– Damon
    Commented Oct 19, 2015 at 17:57
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    @JasonC, "say, 48 hours of letting the oil sit a bit before applying would be a safe bet" That wouldn't be an unusual wait for the drying oil to begin to 'dry'. Most people I think wait the customary one day, as though they were then going to apply the next coat of oil, and others wait a full week.
    – Graphus
    Commented Oct 20, 2015 at 9:46
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    @JasonC: Both, to different extents (less for oil-based ones since these are not "hostile" towards non-cured oil). The nice thing is that it is a total non-issue if you just wait a day or two, letting the oil cure and change its physical-chemical properties (assuming treated "varnish" type of oil, natural oil will take a week). Which is what I would now always do, after my experience with that garden table (it's mighty fine as garden table the way it is, and I'll leave it at that until it peels off... but a good finish sure is something different).
    – Damon
    Commented Oct 21, 2015 at 11:26
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    @Damon Water might dewet on the surface of oil, that doesn't mean that the oil is impervious to molecular water, and it's possibly less impervious as a liquid (ie before polymerizing). Think of plant leaves, for example, that have a waxy/oily leaf coating. It helps keep them clean, but it still allows for transpiration. It might be a slower cure with the oil, but like graphus says, probably not much since the oil layer is so thin.
    – aaron
    Commented Aug 1, 2016 at 12:27
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    @Graphus of course the heavily oiled cutting board gets water damage - wood is hydrophilic! Even saturated with oil, wood (at least the cellulose part - the lignin might not) will preferentially partition to water. Otherwise xylem and phloem couldnt transport water.
    – aaron
    Commented Aug 1, 2016 at 12:31

Can I apply polyurethane over an oil before the oil completely cures or do I have to wait?

You can, but you won't like the results.

Not allowing the oil beneath to cure fully will mean that part of the oil mixes with the solvent used to carry the polyurethane (assuming oil-based poly), leading to a splotchy finish. If you're using a water-based poly, it will bead up like water on an oil slick.

See this related Question.

Specifically I am wondering about polyurethane (Rustoleum Ultimate) over boiled linseed oil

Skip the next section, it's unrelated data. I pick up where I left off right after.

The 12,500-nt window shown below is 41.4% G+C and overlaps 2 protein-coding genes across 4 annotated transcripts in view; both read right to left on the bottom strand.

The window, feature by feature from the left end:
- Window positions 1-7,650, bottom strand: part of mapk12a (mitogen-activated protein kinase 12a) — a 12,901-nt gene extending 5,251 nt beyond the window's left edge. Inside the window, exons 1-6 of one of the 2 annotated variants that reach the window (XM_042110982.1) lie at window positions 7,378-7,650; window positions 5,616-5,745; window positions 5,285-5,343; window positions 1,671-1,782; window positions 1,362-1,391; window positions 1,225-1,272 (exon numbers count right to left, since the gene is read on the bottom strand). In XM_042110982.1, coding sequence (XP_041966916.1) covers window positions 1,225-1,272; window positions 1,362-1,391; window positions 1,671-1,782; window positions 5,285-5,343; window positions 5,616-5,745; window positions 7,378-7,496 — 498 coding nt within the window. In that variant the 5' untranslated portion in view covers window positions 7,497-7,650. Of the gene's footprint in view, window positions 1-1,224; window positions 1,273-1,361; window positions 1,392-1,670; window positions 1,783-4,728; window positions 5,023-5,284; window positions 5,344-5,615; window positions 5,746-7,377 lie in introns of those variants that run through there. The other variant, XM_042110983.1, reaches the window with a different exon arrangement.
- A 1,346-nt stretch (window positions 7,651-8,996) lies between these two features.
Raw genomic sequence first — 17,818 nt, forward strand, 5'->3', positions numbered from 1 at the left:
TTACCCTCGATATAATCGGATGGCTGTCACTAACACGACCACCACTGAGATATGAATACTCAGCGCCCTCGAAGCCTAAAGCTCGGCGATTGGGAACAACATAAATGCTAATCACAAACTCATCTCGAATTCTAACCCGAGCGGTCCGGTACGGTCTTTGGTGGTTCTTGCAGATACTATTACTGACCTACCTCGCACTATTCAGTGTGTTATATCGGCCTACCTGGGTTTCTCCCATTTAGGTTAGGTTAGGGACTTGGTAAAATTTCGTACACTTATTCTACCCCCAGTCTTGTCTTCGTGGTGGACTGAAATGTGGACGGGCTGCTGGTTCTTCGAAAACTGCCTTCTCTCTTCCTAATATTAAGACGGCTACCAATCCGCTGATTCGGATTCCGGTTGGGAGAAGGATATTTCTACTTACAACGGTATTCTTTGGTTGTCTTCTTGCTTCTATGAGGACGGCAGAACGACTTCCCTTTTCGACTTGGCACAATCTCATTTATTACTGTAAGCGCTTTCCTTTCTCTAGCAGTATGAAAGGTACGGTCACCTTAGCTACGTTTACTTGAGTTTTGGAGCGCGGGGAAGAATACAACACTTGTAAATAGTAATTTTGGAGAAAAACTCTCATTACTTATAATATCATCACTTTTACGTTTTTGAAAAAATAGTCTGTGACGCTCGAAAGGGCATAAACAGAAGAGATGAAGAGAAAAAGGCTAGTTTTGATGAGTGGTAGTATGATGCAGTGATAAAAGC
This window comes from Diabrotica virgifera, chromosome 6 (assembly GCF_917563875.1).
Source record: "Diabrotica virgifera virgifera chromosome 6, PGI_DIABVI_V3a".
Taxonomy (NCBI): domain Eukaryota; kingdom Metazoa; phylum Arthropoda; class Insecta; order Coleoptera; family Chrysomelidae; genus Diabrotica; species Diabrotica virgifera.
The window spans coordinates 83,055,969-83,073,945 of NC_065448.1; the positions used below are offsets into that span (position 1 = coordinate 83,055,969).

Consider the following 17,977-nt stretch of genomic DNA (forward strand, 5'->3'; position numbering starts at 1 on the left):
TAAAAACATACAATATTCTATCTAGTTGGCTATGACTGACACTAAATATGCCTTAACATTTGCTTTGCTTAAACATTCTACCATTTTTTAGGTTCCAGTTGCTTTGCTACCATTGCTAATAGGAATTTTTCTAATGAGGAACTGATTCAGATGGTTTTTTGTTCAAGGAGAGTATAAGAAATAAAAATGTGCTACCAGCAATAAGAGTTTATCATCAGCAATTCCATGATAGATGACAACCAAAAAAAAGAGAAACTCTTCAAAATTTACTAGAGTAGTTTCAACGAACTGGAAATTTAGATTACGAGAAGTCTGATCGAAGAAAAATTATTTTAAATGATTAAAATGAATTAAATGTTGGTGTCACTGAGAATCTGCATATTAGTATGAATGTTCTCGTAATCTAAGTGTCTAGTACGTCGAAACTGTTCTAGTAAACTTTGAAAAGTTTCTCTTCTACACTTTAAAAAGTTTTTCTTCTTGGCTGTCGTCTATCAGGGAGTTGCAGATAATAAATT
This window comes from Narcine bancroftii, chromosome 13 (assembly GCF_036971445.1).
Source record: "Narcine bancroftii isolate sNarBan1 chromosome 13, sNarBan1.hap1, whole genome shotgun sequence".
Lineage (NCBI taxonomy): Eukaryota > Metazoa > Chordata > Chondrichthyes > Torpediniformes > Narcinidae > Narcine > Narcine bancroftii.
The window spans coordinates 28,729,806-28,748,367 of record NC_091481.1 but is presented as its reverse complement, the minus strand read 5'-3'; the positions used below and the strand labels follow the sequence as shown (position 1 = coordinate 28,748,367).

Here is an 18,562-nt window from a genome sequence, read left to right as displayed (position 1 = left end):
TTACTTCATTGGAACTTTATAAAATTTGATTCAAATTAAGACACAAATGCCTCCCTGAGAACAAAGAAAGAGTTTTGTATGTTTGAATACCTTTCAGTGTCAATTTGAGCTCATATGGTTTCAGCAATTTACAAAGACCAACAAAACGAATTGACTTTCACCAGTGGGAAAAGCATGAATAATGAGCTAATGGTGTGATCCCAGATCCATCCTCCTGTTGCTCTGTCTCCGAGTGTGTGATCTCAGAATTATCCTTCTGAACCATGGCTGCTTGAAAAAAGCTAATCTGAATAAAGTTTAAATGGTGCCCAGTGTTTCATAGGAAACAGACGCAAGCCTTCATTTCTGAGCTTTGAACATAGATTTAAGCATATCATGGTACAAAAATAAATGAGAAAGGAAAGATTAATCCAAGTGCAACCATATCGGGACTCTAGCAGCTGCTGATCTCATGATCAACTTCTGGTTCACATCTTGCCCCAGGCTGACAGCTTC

If you like the subtle tan/yellow coloration BLO provides, an oil-based polyurethane should provide a similar tinting. Or, you could use a tinted stain/dye for the same coloration and then finish with poly. Since BLO has a widely-varying curing time (especially in colder weather), it's far more consistent to use a stain/dye for coloration.

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    Re. the poly over undried oil leading to a splotchy finish, I haven't noticed that in practice. I've used varnish (multiple types) over freshly-applied oil many times and never had this problem. Experimentally I've even applied it immediately after the oil, with the same result — no visible difference. What mostly goes unacknowledged is that the usual 'drying' time allowed for BLO before varnishing means that in fact almost all users apply it before the BLO has cured.
    – Graphus
    Commented Oct 19, 2015 at 18:31
  • @grfrazee In your experience, have you witnessed poor finish from a drying oil being affected by the solvents in an oil based polyurethane? Are certain woods more susceptible to this?
    – Jason C
    Commented Oct 20, 2015 at 3:39
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    @JasonC, When I was a teenager, I made a set of picture frames for my uncle out of select pine (very clear southern pine, I believe it was). Made the mistake of applying varnish shortly after applying stain, and it was terribly splotchy. I can't be certain if the wood itself contributed, but I know that now I always err on the side of caution for these things.
    – grfrazee
    Commented Oct 20, 2015 at 11:51
  • In your response to the Rustoleum Ultimate you wrote about oil-based products, but did not address the fact that RU is water-based. I think that what you wrote is correct, but it did not answer the question.
    – Ast Pace
    Commented Nov 29, 2015 at 6:24